> Ideological sabotage, not basic impossibility.

I disagree.  The view you offer below is basically that regulators can foresee crises and otuguess markets.  History and theory seem to show this is not possible -- and, if they could do so, then, I submit, full blown planning on the Soviet model should work abd perform at least as well as markets.

> We know how to regualte banking
> so that it is safe
> and boring and stable, but we've had a regime that
> disdained that in
> favor of "innovations" like CDOs and hedge funds. 
> Voila.  Conversely,
> we had unplanned banking in the 19th century; that
> generated major and frequent panics.

This is another myth, IMO.  Major 19th century crises, like the 1819***, 1837, and 1873 panics in the US were due not to "unplanned banking" but inflationary policies fostered by the government and other government meddling in banking and money.  Also, even during the so called "free banking" period in the US (roughly from 1837 until 1860), there was state intervention in most so called "free banks," particularly with state government mandating portfolio requirements, limiting branch banking, and requiring banks to hold state debt.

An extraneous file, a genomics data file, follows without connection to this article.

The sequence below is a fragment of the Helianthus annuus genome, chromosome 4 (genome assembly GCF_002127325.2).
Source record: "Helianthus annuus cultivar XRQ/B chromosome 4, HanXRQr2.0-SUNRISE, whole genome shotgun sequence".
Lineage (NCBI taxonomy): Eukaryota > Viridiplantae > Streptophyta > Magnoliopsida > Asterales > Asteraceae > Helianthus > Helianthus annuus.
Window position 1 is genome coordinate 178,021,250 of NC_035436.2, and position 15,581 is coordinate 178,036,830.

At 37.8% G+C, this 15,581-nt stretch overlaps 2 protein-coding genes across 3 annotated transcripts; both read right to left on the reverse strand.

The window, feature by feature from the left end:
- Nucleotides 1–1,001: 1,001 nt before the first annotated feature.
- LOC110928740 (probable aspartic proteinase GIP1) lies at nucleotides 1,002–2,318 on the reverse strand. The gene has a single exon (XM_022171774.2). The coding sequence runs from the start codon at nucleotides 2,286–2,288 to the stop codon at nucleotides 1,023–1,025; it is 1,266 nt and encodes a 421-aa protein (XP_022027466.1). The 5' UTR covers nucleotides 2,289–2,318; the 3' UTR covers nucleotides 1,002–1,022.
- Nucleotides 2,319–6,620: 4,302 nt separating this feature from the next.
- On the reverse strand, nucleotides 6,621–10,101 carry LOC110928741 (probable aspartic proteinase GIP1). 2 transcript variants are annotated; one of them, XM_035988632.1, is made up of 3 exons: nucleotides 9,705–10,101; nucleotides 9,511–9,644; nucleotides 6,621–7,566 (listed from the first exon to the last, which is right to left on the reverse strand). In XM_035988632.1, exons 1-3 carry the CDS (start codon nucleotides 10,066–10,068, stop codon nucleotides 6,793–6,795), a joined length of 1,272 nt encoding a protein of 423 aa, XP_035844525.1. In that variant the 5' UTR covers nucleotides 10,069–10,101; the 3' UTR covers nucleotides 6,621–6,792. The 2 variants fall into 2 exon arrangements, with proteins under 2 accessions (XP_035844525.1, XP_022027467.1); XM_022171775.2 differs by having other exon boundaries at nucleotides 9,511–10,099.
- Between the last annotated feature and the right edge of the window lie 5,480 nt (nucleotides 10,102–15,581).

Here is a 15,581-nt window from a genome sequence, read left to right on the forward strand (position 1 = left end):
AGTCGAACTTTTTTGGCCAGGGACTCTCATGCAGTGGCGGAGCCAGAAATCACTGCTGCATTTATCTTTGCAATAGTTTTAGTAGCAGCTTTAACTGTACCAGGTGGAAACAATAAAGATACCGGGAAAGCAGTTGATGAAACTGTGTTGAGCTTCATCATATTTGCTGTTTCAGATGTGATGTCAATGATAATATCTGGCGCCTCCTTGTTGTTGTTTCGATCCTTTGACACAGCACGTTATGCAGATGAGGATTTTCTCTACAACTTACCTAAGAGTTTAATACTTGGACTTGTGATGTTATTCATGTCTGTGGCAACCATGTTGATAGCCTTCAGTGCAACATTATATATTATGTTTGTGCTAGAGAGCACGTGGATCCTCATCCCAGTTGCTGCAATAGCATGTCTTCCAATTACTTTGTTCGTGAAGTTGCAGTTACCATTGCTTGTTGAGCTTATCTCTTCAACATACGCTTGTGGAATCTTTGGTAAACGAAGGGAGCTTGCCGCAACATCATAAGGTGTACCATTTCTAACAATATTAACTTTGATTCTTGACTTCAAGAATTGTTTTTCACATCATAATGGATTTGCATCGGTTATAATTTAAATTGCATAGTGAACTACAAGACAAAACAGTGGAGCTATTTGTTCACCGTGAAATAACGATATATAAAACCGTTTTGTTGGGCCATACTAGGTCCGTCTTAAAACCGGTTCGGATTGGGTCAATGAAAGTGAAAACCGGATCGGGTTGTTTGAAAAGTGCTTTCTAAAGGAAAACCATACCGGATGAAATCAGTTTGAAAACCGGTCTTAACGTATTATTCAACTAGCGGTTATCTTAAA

In essence, too, we have had a central planner in banking in the US since 1913: the Fed.  In recent decades, too, the Fed chair has planned as much as within his power the financial markets -- almost always failing to see crises and probably, if Austrian Business Cycle Theory is correct, causing many of them.  (This alone should be proof that having a central planner dictate interest rates, money supply, and the like doesn't work.****)

>> **  Not to mention, Mises showed theoretically
>> why this was so and
>> predicted its failure early on.  He even took
>> Lenin's New Economic
>> Policy as evidence for his view being correct -- and
>> others have seen
>> it as an open admission that central economic planning
>> can't work.
> Which is why the US is defended by lowest-bidder
> mercenaries.

The US is not defended: those contractors in Iraq and Afghanistan are by a predatory government (the US federal government) for occupation -- an offensive role, no?

Also, do you agree that Lenin's NEP is evidence that Mises was right about central planning?